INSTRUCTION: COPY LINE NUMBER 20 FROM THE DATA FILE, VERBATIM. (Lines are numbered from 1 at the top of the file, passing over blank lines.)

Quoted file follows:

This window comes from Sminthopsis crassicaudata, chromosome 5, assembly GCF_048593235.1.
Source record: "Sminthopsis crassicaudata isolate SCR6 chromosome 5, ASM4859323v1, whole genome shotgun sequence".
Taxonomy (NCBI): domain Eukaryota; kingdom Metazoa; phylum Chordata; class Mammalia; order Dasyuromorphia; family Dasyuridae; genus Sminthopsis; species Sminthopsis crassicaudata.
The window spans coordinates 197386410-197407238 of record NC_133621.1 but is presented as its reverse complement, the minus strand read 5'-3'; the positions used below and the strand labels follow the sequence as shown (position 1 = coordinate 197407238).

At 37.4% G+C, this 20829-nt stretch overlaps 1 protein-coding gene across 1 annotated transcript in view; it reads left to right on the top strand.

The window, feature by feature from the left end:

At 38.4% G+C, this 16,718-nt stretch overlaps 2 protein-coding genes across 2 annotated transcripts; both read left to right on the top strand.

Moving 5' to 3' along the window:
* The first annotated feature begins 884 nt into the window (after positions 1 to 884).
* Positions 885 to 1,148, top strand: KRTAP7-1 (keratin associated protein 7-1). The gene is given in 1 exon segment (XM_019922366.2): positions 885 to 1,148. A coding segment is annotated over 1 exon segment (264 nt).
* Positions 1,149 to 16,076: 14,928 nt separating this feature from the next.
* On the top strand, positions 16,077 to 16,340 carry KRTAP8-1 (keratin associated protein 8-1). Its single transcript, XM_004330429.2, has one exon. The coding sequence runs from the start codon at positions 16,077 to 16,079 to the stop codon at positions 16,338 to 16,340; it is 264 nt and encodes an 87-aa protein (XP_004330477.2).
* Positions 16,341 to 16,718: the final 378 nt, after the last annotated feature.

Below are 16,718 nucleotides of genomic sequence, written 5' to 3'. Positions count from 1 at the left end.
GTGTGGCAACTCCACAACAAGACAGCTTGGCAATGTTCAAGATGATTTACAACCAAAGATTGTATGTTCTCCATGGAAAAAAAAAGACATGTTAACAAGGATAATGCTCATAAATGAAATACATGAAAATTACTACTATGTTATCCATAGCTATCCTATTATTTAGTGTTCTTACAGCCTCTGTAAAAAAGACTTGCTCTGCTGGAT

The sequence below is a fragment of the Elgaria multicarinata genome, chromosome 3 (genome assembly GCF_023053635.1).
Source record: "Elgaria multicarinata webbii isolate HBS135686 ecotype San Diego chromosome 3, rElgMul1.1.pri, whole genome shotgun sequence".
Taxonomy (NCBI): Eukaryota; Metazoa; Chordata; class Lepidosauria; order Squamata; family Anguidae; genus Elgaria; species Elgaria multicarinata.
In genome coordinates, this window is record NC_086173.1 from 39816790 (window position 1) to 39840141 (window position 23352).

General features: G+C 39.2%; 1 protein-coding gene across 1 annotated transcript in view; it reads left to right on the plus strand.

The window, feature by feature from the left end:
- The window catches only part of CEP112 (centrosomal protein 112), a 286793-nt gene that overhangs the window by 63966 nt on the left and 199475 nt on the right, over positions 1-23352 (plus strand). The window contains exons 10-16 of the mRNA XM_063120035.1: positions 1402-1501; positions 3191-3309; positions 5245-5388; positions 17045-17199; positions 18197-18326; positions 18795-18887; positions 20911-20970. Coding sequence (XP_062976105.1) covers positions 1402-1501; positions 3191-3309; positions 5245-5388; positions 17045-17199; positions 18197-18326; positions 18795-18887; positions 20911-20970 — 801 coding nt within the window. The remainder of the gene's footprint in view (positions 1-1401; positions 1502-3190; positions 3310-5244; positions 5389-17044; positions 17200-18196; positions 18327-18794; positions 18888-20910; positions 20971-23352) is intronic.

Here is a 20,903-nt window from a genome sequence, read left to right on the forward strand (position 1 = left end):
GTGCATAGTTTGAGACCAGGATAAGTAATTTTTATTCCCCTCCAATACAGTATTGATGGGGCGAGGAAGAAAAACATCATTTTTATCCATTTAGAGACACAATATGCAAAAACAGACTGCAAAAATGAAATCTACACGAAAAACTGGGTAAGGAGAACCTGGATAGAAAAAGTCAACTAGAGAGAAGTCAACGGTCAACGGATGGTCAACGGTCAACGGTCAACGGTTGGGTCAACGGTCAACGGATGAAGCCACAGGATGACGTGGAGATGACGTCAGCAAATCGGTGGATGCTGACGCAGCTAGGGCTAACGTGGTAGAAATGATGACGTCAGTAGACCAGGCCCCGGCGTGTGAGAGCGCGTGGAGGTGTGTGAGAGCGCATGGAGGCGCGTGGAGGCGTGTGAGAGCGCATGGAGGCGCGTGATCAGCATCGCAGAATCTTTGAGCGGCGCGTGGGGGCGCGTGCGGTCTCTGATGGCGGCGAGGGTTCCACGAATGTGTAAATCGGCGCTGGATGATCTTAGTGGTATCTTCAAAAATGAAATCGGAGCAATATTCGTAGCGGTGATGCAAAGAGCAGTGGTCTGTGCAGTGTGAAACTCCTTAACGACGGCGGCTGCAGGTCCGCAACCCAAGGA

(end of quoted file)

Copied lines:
General features: G+C 39.2%; 1 protein-coding gene across 1 annotated transcript in view; it reads left to right on the plus strand.